Before going Agile, your organization must ensure they know how to track progress and report when adopting Agile methodology. The creation of strong teams to achieve ideal success should be clear to both managers and employees. Your team’s satisfaction should be considered utmost for Agile to work successfully.
- Implement best practices gradually
Following the industry’s best practices makes Agile practices more efficient. The first step taken should be the smallest change needed to achieve it. Adopting little changes for your organization can lead to increased productivity.
- Scale up to grow
Foundation for Agile methodology laid by organizations compels leaders to determine how it will scale beyond the pilot team. Focus on how much value Agile is adding to your organization.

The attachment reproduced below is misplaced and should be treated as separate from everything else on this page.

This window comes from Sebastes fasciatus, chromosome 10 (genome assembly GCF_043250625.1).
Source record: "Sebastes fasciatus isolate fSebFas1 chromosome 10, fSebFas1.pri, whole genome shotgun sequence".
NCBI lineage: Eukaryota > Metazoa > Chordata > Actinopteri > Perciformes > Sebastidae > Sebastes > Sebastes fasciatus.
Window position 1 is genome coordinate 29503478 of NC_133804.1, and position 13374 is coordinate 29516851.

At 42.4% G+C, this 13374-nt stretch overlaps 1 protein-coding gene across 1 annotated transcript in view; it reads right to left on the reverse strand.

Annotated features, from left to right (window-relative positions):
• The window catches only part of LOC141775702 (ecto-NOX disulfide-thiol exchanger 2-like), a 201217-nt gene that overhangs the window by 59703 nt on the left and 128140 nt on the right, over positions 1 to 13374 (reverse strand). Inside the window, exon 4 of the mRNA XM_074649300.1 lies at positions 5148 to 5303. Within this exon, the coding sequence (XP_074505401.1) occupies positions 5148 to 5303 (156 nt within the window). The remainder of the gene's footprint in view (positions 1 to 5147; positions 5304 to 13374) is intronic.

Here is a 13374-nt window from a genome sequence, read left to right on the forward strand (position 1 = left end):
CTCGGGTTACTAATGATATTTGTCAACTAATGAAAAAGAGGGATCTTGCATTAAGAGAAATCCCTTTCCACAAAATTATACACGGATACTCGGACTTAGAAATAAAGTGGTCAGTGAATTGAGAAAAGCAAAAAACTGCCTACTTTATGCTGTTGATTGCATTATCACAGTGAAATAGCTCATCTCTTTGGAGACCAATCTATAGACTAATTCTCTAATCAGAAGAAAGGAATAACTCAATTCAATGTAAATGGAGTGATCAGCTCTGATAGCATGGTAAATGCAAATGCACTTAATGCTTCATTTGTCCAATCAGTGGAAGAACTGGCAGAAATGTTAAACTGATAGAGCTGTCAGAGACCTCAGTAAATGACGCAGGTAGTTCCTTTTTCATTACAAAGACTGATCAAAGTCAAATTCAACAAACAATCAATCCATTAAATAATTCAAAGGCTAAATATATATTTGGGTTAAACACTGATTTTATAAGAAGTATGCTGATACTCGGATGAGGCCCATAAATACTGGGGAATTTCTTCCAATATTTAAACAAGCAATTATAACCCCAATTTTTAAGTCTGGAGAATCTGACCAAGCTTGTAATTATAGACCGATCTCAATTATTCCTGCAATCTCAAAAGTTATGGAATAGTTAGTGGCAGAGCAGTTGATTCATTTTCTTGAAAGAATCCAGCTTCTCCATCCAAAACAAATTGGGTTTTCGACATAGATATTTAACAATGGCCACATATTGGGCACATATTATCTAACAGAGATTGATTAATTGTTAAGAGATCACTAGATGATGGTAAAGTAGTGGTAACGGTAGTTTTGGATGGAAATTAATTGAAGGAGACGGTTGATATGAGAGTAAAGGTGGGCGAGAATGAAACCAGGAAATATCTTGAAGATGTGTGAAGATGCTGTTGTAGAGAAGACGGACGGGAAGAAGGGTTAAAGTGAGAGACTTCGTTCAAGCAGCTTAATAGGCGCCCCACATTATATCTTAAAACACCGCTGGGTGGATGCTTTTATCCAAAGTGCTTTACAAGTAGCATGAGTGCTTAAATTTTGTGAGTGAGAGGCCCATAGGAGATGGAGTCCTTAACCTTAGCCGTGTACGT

With extensive experience and industry expertise with Agile, your organization can leverage Agile scrum teams to speed up changes throughout your organization. Implementing Agile methodology is a great way to set your organization up in its Agile transformation journey because it can quickly redefine and empower your business transformation, making it ready to fit into cut-throat competition.
Agile transformation methodology is continuously evolving, and it never stops!
So, go the Agile way!